Location: Foreign Disease-weed Science Research
Project Number: 8044-22000-041-10-R
Project Type: Reimbursable Cooperative Agreement
Start Date: Jan 1, 2013
End Date: Nov 30, 2016
1) Establish nursery plots in South America to screen U.S. wheat cultivars for resistance to wheat blast. 2) Characterize the pathogenic and genetic relationship among different Magnaporthe pathotypes. 3)Develop a diagnostic tool for differentiating the wheat blast pathogen from other Magnaporthe pathotypes. 4) Determine the potential survival rate of the pathogen as mycelium in infected host tissue in field soil as it relates to the overwintering potential of the pathogen. 5) Determine the effects of dew period and temperature on disease development, comparing an original 1988 Brazilian isolate with two isolates collected after 2010.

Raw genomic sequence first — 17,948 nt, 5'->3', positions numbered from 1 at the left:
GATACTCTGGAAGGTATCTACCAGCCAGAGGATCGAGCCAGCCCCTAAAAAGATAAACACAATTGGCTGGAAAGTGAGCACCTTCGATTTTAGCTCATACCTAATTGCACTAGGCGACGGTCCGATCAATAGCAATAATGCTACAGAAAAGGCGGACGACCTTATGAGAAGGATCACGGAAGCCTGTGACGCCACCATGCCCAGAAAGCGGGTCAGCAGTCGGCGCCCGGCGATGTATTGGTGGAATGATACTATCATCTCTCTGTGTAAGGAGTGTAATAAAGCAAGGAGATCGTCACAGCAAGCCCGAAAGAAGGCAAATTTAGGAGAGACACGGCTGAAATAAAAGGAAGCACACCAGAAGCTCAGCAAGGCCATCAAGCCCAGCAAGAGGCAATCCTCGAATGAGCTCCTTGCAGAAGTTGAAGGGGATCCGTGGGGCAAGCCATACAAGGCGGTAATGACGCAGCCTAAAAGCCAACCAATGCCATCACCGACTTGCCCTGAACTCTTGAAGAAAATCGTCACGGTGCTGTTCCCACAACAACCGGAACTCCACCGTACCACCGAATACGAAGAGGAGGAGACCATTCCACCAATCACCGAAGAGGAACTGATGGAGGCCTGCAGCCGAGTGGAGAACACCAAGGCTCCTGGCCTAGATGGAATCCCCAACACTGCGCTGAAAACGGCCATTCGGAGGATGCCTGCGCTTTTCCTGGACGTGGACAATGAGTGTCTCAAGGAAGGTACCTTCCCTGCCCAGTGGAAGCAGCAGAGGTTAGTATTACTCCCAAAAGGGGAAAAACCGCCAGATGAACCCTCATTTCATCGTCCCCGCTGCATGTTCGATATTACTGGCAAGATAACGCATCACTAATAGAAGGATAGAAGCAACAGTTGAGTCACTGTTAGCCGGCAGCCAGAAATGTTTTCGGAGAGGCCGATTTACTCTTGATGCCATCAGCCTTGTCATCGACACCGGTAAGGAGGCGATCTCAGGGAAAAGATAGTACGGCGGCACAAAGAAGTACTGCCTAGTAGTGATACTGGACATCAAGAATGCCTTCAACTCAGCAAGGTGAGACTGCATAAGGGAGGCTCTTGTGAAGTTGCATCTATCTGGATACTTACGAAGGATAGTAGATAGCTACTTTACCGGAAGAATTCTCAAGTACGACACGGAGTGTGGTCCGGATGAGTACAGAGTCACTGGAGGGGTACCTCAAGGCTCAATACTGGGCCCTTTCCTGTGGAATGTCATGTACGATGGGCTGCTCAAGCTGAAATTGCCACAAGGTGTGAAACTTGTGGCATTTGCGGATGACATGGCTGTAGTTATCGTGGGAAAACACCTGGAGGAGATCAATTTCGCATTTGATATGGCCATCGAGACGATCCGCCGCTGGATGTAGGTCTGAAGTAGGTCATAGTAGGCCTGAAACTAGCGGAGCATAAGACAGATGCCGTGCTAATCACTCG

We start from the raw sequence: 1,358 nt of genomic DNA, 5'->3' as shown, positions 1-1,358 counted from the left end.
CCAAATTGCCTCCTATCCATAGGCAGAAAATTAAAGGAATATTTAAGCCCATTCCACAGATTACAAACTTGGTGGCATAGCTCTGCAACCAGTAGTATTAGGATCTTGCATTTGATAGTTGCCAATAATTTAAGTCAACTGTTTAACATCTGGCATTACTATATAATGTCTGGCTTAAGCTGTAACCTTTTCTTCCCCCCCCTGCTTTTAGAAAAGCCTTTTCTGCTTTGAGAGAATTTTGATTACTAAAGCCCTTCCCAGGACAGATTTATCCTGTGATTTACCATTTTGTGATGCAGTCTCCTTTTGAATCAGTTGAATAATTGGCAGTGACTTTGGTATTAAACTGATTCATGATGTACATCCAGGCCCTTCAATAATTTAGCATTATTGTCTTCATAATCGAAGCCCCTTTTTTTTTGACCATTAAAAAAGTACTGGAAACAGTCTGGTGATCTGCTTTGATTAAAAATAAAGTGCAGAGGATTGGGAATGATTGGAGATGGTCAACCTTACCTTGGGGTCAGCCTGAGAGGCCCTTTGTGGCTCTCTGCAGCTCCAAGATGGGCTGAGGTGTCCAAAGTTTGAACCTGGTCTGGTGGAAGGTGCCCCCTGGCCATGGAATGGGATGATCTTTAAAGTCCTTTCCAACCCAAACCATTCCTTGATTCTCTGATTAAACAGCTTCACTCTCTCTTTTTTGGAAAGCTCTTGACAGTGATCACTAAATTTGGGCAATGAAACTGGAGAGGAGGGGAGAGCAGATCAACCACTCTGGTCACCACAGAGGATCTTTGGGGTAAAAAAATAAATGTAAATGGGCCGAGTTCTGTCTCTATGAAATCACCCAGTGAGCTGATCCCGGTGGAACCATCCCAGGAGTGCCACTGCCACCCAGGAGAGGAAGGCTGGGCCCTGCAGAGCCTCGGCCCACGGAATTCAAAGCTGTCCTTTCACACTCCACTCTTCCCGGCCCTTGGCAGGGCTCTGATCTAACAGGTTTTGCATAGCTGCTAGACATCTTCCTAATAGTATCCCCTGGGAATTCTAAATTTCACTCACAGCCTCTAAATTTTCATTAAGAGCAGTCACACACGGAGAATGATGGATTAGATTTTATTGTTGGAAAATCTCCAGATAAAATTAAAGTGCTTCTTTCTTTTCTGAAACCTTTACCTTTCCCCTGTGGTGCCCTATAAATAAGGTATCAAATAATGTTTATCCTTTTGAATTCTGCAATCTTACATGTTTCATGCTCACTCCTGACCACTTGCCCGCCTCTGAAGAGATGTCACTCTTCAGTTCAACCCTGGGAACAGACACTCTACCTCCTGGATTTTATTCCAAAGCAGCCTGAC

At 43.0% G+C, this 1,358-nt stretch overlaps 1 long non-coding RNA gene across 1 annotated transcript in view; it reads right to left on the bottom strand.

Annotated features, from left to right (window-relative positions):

1) In our BSL-3 containment greenhouses we have completed screening 270 winter wheat cultivars for resistance to 2 isolates of wheat blast and have begun testing spring wheat cultivars. Working with Kansas State University we will sellect cultivars which consistantly show less than 5% head infection for planting at nursery sites in Bolivia and Brazil. Selected cultivars will be tested in the field for at least 3 seasons. 2) We will obtain a collection of commonly occuring grass species prevelent in wheat fields as well as those listed as a host for Magnaporthe. In a replicated experiment grass species will be inoculated at both the 3-4 leaf stage and at flowering with pathotypes on Magnaporthe from Millet, Setaria, Rice, Wheat, Lolium and St. Augustine grass. Infection will be scored by leason type and density. The study will be conducted at 18, 24 and 28 C. 3) DNA will be extracted in the From the closely related Lolium and wheat blast pathotyes and DNA fingerprinting performed with the MGR583 and Pot2 markers (Farman 2002). We will perform genome sequencing of representative isolates from the predominant Mot/Mol lineages (5 from wheat and 5 from perennial/annual ryegrass – to be selected based on DNA fingerprints). The genome sequence information will be analyzed with the SNPsfinder program to identify suitable marker loci (~100, including the mating-type locus) capable of distinguishing among lineages/populations. Genotyping of up to 1,000 Lolium/Wheat isolates will then be performed using an amplicon-based, multiplexed/barcoded sequencing strategy on the GS FLX 454 Pyrosequencer in the University of Kentucky Advanced Genetic Technologies Center where Farman is director. 4) Utilizing growth chambers and programmable incubators in a BSL-3 laboratory in Ft. Detrick, we will layer plant material infected with a wheat blast isolate of M. oryzae (transformed with a plasmid imparting G418 antibiotic resistance) into containers of Maryland field soil. Replicated treatments will consist of 6 temperatures between -5 and 28°C. For each temperature, 3 soil moisture profiles will be tested.Infected plant debris will be sampled at 21 d intervals. Debris will be rinsed in sterile water and transferred to antibiotic-augmented oatmeal agar.for fungal recovery. The study will be repeated with two additional soil types. 5) Utilizing temperature controlled dew chambers in a BSL-3 laboratory, replicated studies will be conducted to characterize the relationship between dew period and temperature in the infection process. We will repeat this study to compare results using several recently acquired wheat blast isolates and an isolate originally collected in Parana, Brazil in 1988.